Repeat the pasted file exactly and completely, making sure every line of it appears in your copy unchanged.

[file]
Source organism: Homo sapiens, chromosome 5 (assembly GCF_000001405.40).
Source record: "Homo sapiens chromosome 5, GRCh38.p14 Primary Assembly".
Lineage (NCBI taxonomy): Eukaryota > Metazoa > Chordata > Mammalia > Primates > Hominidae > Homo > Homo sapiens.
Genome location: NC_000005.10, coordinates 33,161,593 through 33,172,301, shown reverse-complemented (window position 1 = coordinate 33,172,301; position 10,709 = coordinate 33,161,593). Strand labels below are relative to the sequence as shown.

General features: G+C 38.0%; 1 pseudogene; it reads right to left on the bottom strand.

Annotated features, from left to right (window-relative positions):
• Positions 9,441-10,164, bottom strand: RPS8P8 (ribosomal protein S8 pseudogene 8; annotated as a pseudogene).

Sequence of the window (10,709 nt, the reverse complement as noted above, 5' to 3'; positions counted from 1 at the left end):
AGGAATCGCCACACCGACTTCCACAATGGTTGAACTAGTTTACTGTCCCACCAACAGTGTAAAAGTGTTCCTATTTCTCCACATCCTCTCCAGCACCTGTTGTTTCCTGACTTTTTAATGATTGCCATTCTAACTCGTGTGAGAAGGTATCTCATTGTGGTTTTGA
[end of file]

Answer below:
Source organism: Homo sapiens, chromosome 5 (assembly GCF_000001405.40).
Source record: "Homo sapiens chromosome 5, GRCh38.p14 Primary Assembly".
Lineage (NCBI taxonomy): Eukaryota > Metazoa > Chordata > Mammalia > Primates > Hominidae > Homo > Homo sapiens.
Genome location: NC_000005.10, coordinates 33,161,593 through 33,172,301, shown reverse-complemented (window position 1 = coordinate 33,172,301; position 10,709 = coordinate 33,161,593). Strand labels below are relative to the sequence as shown.

General features: G+C 38.0%; 1 pseudogene; it reads right to left on the bottom strand.

Annotated features, from left to right (window-relative positions):
• Positions 9,441-10,164, bottom strand: RPS8P8 (ribosomal protein S8 pseudogene 8; annotated as a pseudogene).

Sequence of the window (10,709 nt, the reverse complement as noted above, 5' to 3'; positions counted from 1 at the left end):
AGGAATCGCCACACCGACTTCCACAATGGTTGAACTAGTTTACTGTCCCACCAACAGTGTAAAAGTGTTCCTATTTCTCCACATCCTCTCCAGCACCTGTTGTTTCCTGACTTTTTAATGATTGCCATTCTAACTCGTGTGAGAAGGTATCTCATTGTGGTTTTGA